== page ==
Moses B. Widess (1911-1998), was a pioneer in seismic exploration and was a recipient of SEG's Virgil Kauffman Gold Medal Award,
Dudley, D., Krider, E., Widess, P., Schmitt, D., Burianyk, M., and Sherif, H. (1999). ”Memorials.” The Leading Edge, 18(2), 275–277.
Contributed by Paul Widess
Moses B. Widess (1911-1998, a pioneer in seismic exploration and winner of SEG’s Kauffman Gold Medal, died 16 August 1998 in Walnut Creek, California, at the age of 86. He was born in 1911 in Sverdlovsk, Russia, where his father dealt in emeralds mined in the nearby Ural Mountains. To escape the Russian Revolution, his family crossed Siberia, eventually settling in Pasadena, California. Moe grew up there and attended the California Institute of Technology, from which he received his Ph.D. (cum laude) in 1936.
He met his future wife, Anneliese, while she was visiting her relative, the eminent Caltech seismologist Beno Gutenberg. Contact with Gutenberg inspired Moe to go into seismology as applied to the then young field of petroleum exploration. Upon graduation Moe joined Western Geophysical. In 1941 he moved to Amoco Production Company (then Stanolind Oil and Gas) where he was involved in special projects as division geophysical consultant until his retirement in 1973.
Moe’s long career included many contributions to the field. His first paper, published in GEOPHYSICS in 1940, stemmed from his discovery in 1937 that unmigrated reflection time cross-sections are generally better suited to initial interpretation than the migrated depth sections then in use (each original dip pick being migrated manually). The concept of unmigrated time cross-sections led to a 1943 paper on multiple branches of a reflection horizon timedistance curve in the case of a buried focus. It was not until the advent of CDP profiling and modern migration that multiple branching of reflections became widely recognized by the industry. Other pioneering papers dealt with the effect of overburden on velocity (1946), a definitive treatment of velocity profiling methods (1952), and seismic reflections from layering within the Precambrian complex (1959). In 1977 he received SEG’s Virgil Kauffman Gold Medal for his numerous contributions to geophysics. The citation made special mention of his classic paper on resolution, “How thin is a thin bed?” This paper, originally published by the Geophysical Society of Tulsa in 1958 and then by GEOPHYSICS in 1973, is still regularly cited. During his career, Moe wrote innumerable tutorial and innovative reports for intracompany consumption and received 12 patents.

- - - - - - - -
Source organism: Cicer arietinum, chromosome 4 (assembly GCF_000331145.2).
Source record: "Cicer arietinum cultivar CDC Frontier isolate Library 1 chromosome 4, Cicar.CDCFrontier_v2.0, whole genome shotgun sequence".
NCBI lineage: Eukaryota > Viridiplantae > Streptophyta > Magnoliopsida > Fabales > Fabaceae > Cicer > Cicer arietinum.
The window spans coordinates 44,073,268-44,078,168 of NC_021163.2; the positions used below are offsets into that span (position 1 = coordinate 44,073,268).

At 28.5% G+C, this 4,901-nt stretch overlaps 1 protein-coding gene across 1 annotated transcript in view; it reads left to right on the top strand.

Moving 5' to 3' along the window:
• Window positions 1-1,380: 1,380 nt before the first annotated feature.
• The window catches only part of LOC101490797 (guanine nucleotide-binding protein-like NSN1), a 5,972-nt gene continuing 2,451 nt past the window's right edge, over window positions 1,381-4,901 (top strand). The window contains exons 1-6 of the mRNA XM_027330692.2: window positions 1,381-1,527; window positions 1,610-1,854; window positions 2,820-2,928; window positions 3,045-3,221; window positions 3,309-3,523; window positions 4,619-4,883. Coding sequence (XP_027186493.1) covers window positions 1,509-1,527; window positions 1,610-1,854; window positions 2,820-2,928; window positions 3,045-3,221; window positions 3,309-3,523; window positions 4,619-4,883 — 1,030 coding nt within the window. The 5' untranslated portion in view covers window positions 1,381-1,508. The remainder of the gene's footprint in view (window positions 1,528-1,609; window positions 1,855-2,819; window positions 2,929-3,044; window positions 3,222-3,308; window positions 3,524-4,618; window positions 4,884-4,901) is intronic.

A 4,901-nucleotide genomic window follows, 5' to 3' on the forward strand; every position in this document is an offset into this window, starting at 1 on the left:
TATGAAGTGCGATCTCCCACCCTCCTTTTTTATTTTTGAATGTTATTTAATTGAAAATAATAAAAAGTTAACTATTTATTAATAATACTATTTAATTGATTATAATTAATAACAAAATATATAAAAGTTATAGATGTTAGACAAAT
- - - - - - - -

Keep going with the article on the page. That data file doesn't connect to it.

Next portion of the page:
Moe was an active and influential member of SEG for 60 years. He served four years as Chairman of the Publications Committee where his principal contribution was to inaugurate the SEG Monograph Series. He was elected editor of the Geophysical Society of Tulsa in 1957 and president of the Fort Worth Geophysical Society in 1964. During his term the Fort Worth Geophysical Society began to participate in annual science fairs. Based on this experience, Moe instigated SEG participation in the annual International Science Fair. He also served as program chairman for two SEG Midwestern Meetings. The 1968 meeting featured an outstanding symposium on stratigraphic traps. The final tone, incidentally, was optimistic with regard to ultimate seismic exploration for them. After he retired, Moe manifested considerable talent as a painter. Eventually, he returned to his first love, science, devoting his attention and passion to exploring some basic problems in physics.
He is survived by two sons and a grandson, all of Berkeley, California.